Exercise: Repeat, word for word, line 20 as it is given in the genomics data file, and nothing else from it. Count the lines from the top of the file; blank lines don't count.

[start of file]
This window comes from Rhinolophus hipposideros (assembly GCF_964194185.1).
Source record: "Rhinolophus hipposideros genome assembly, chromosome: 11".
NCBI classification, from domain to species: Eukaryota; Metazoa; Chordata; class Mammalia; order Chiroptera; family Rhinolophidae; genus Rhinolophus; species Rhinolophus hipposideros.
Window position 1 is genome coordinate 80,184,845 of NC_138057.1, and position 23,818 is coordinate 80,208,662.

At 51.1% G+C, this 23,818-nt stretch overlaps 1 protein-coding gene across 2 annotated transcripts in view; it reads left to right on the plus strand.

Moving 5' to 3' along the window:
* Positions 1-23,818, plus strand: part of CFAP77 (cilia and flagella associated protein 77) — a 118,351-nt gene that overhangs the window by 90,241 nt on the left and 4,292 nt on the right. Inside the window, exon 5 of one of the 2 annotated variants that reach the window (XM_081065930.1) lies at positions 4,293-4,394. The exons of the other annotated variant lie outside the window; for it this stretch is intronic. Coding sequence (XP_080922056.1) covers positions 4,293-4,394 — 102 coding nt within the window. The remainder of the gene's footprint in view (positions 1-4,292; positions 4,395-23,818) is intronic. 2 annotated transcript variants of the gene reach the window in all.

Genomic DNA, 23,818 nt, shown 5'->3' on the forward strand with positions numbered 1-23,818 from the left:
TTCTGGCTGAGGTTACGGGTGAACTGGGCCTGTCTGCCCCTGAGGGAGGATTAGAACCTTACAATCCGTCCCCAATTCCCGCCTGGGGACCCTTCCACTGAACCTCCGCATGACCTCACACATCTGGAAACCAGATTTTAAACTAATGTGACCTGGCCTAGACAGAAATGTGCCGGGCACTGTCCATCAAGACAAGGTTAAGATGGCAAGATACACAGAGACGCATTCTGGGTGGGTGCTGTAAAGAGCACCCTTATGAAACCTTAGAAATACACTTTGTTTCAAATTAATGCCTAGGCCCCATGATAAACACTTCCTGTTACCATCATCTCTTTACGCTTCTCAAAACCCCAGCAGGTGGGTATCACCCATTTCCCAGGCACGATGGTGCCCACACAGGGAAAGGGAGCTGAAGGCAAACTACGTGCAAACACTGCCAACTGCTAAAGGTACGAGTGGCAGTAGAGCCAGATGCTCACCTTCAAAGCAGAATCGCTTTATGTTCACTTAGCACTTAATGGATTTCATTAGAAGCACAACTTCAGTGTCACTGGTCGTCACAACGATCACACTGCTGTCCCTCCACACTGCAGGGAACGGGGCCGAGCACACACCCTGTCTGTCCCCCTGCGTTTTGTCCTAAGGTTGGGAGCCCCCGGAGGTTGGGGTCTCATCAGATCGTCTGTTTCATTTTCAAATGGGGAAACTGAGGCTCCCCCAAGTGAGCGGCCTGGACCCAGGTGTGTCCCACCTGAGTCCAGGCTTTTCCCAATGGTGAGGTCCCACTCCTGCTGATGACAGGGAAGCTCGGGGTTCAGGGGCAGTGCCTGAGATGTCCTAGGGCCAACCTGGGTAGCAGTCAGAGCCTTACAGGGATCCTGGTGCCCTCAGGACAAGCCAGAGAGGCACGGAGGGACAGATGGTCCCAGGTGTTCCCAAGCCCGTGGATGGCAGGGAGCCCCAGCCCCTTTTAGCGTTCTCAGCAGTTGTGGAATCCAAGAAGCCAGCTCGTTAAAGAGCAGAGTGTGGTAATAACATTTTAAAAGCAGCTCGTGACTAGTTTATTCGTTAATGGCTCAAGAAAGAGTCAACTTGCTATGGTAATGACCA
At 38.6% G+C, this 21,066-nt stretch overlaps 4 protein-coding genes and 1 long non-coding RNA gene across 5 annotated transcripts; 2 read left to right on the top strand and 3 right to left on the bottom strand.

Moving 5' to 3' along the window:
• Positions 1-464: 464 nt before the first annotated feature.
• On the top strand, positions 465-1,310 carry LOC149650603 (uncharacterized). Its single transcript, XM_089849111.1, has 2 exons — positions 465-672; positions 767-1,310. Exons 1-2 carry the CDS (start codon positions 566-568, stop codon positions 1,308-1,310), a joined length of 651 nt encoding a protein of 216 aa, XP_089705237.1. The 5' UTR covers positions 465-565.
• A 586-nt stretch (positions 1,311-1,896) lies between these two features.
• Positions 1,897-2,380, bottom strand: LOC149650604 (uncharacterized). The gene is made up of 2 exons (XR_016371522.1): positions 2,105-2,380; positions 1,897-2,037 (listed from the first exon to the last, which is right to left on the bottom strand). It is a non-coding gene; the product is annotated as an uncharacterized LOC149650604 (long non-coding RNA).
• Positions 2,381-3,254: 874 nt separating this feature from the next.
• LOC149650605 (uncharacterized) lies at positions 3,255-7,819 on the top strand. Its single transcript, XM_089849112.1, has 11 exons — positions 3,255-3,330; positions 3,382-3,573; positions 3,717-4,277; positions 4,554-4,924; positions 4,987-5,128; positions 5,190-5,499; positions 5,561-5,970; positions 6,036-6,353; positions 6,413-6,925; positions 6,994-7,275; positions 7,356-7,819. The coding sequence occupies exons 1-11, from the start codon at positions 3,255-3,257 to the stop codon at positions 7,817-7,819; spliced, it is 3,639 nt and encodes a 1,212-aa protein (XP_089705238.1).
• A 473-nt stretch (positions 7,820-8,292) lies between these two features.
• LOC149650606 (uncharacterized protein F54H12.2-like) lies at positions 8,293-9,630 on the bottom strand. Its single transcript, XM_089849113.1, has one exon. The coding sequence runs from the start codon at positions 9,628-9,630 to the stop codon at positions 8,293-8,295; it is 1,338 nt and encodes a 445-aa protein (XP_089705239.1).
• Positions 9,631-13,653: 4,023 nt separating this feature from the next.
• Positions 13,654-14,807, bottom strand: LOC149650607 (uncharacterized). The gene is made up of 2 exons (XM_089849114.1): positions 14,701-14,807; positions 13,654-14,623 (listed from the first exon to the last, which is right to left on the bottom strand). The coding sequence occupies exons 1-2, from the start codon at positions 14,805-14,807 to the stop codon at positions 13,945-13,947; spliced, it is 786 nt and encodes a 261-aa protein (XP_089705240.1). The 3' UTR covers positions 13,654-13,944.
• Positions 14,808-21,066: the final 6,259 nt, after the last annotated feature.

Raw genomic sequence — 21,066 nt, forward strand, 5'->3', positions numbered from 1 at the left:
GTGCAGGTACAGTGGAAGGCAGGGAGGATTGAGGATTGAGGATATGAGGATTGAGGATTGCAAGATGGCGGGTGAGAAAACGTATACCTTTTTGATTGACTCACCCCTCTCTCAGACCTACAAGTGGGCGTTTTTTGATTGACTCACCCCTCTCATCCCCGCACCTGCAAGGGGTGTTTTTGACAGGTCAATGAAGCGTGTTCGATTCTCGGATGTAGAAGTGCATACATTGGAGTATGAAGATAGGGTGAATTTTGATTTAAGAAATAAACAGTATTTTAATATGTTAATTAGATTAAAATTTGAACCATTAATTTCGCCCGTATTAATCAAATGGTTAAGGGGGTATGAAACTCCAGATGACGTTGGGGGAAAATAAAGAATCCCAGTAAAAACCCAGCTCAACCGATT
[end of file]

• Positions 9,631-13,653: 4,023 nt separating this feature from the next.